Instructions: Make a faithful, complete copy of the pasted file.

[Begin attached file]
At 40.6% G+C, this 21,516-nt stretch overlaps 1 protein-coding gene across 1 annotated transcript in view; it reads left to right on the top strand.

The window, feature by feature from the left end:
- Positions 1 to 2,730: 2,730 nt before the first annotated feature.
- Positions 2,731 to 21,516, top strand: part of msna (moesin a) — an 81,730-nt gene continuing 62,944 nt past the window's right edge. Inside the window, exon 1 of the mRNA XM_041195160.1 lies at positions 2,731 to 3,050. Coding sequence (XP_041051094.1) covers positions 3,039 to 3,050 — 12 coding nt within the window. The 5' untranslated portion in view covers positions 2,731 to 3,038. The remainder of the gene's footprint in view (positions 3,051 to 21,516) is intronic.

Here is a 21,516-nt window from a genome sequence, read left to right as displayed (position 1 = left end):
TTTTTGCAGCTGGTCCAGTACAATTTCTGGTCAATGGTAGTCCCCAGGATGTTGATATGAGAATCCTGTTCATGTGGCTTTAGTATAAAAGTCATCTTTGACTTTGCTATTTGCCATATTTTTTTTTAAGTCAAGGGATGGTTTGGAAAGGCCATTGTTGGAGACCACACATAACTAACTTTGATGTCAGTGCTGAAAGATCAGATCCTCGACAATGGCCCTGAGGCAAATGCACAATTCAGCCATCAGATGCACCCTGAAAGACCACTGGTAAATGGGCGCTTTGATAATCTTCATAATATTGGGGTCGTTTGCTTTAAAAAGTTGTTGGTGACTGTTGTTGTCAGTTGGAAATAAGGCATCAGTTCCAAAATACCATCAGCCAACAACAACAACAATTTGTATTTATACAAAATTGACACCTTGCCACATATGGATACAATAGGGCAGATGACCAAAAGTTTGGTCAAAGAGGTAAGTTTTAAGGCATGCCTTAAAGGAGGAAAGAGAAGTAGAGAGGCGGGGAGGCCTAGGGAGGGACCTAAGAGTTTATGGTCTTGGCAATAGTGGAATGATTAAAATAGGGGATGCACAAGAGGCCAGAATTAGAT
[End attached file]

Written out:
At 40.6% G+C, this 21,516-nt stretch overlaps 1 protein-coding gene across 1 annotated transcript in view; it reads left to right on the top strand.

The window, feature by feature from the left end:
- Positions 1 to 2,730: 2,730 nt before the first annotated feature.
- Positions 2,731 to 21,516, top strand: part of msna (moesin a) — an 81,730-nt gene continuing 62,944 nt past the window's right edge. Inside the window, exon 1 of the mRNA XM_041195160.1 lies at positions 2,731 to 3,050. Coding sequence (XP_041051094.1) covers positions 3,039 to 3,050 — 12 coding nt within the window. The 5' untranslated portion in view covers positions 2,731 to 3,038. The remainder of the gene's footprint in view (positions 3,051 to 21,516) is intronic.

Here is a 21,516-nt window from a genome sequence, read left to right as displayed (position 1 = left end):
TTTTTGCAGCTGGTCCAGTACAATTTCTGGTCAATGGTAGTCCCCAGGATGTTGATATGAGAATCCTGTTCATGTGGCTTTAGTATAAAAGTCATCTTTGACTTTGCTATTTGCCATATTTTTTTTTAAGTCAAGGGATGGTTTGGAAAGGCCATTGTTGGAGACCACACATAACTAACTTTGATGTCAGTGCTGAAAGATCAGATCCTCGACAATGGCCCTGAGGCAAATGCACAATTCAGCCATCAGATGCACCCTGAAAGACCACTGGTAAATGGGCGCTTTGATAATCTTCATAATATTGGGGTCGTTTGCTTTAAAAAGTTGTTGGTGACTGTTGTTGTCAGTTGGAAATAAGGCATCAGTTCCAAAATACCATCAGCCAACAACAACAACAATTTGTATTTATACAAAATTGACACCTTGCCACATATGGATACAATAGGGCAGATGACCAAAAGTTTGGTCAAAGAGGTAAGTTTTAAGGCATGCCTTAAAGGAGGAAAGAGAAGTAGAGAGGCGGGGAGGCCTAGGGAGGGACCTAAGAGTTTATGGTCTTGGCAATAGTGGAATGATTAAAATAGGGGATGCACAAGAGGCCAGAATTAGAT